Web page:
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Comparing all the temperature records

Posted on 23 December 2010 by John Cook

I've added a new graphic to the list of Hi-rez Climate Graphics: a composite of all the major global temperature records, going back to 1890 (obviously the satellite records only begin in the late 20th century). Many thanks to Benjamin Franz who sent me the spreadsheet of all the data:

Benjamin has published a series of useful graphs including a version of the graph above. The data comes from surface temperature measurements of NASA GISS, HadCRUT, NOAA plus the satellite measurements of lower atmosphere temperature by RSS and UAH. The data was originally compiled by Kelly O'Day from Climate Charts and Graphs who put all 5 datasets into a single spreadsheet. The problem is all the different temperature records use different base periods.

Temperature records are expressed as an anomaly (or variation) from a specified base period. For example, the base period for both satellite recoreds (UAH and RSS) is 1979 to 1998. So for example, when the UAH record says 0.5°C, it actually means the temperature is 0.5°C warmer than the average temperature over 1979 to 1998. The GISS base period is 1951 to 1980. HadCRUT use the base period 1961 to 1990. NOAA use 1971 to 2000. The choice of base period doesn't really matter as its the trend that's important, not the absolute values. Nevertheless, some people do get a little confused when comparing two temperature records that use different base periods.

To get around the problem of different base periods, Benjamin normalised all the datasets by calculating each temperature record's average value over the period 1980 to 2010. Then he calculated the temperature anomaly from the 1980 to 2010 base period. Thus each record now used the same base period and could be directly compared.

As surface temperature is a noisy signal, with plenty of variation from year to year, Benjamin calculated the long-term trend by calculating the 133 month moving average. That is what is shown in the graph above. The graph is also available in a number of formats:

Now I would love to add the European Centre for Medium-Range Weather Forecasts (ECMWF) reanalysis to this graph. The ECMWF record covers the full globe but uses an independent technique to NASA to estimate warming in the Arctic regions. Their data is available on their website but I've never been able to penetrate their obtuse interface (no offence to the good folk at the ECMWF). So if anyone is able to post a link to the pertinent data or even better, hand it to me on a silver platter in Excel format (hint, hint), please be my guest :-)

P.S. - for a more rigorous treatment of this subject, Tamino at Open Mind has two recent blog posts worth a look: Odd Man Out and Comparing Temperature Data Sets.

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Comments 51 to 54 out of 54:

  1. "Thank you for pointing out how insignificant my "longest cold spell" is! I had a hunch about that when I wrote it. But the long heat spell this year around Moscow, was very significant, as we all know." Significant, how? As "proof of global warming"? No, but it falls into a lengthening trend of extreme high temperature events being much more frequent as extreme low events. This is exactly the pattern of extreme events one would expect in a warming world. And, it was a much rarer event than your cold spell, as Russian meteorologists have described it as "unprecedented" - proxy reconstructions going back 1,000 years show nothing at all like the month long heat wave. Also, while Stockholm has been cold, it's been raining in the capital of Greenland, and ice in Hudson's Bay has been melting, resulting in exceptionally low sea ice extent in the Arctic at the moment:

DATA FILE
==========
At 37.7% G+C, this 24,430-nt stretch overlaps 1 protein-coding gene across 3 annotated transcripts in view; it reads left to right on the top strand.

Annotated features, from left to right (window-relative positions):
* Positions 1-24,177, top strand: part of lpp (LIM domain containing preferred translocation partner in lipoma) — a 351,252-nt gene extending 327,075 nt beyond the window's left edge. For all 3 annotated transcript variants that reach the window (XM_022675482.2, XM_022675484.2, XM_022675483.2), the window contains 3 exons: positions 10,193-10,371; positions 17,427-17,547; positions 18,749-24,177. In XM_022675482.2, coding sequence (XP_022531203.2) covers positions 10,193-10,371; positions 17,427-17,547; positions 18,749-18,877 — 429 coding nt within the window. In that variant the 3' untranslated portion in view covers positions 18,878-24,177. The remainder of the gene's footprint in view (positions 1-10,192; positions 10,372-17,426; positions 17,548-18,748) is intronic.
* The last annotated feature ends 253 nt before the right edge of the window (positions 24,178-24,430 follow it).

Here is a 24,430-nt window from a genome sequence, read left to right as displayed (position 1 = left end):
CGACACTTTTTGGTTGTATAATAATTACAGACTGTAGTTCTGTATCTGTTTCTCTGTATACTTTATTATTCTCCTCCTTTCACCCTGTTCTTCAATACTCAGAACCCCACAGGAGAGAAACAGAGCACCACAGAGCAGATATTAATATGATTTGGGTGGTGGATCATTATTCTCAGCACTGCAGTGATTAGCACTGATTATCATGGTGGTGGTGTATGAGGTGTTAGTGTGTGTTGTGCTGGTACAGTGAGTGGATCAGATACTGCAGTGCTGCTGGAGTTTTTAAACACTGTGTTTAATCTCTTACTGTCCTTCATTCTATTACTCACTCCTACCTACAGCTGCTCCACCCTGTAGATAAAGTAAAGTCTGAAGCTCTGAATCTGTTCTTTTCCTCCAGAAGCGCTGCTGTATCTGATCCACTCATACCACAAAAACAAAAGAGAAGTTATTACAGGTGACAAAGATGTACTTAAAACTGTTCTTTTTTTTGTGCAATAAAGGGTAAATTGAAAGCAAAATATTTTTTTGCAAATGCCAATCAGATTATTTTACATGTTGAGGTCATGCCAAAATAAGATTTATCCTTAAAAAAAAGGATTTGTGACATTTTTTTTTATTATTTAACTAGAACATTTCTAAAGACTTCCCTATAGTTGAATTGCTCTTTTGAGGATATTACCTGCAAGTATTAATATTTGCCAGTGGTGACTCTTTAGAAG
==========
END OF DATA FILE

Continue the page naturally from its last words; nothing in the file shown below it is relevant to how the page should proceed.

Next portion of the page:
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  2. #49: "I was talking about a bias ... " Apparently a 'bias' that is in the eye of the beholder. I did not say anything questioning the value of your "longest cold spell"; I merely said that I was sure that you understood the importance of using significant measures as valid discussion points. If anything, the most common bias here is against making judgments on the basis of too few data points. We just don't like cherries and those who pick 'em are suspect.
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  3. dhogaza (@51), You said: "And, it was a much rarer event than your cold spell, as Russian meteorologists have described it as "unprecedented" - proxy reconstructions going back 1,000 years show nothing at all like the month long heat wave." You may be right, but proxy reconstructions fall far short of what the historical record can tell us. The years 1538 to 1541 were remarkable owing to the extremely hot summers throughout Europe. There were periods of 7 months or more with extreme heat. It was possible to wade across the river Seine in Paris. While London experienced very hot summers over this period, the river Thames froze in 1506, something that has not happened since 1814. Here is a link that you may find interesting:
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  4. John Glad to see you using my consolidated anomaly data file. I've just posted a "how to" on developing a common baseline for the 5 major anomaly series ( link). The RClimate script lets users compare 2 series with a trend chart and xy scatter plot. I have added combined baseline csv file to my on-line data files so that citizen scientists can directly compare the series using a common baseline (link )
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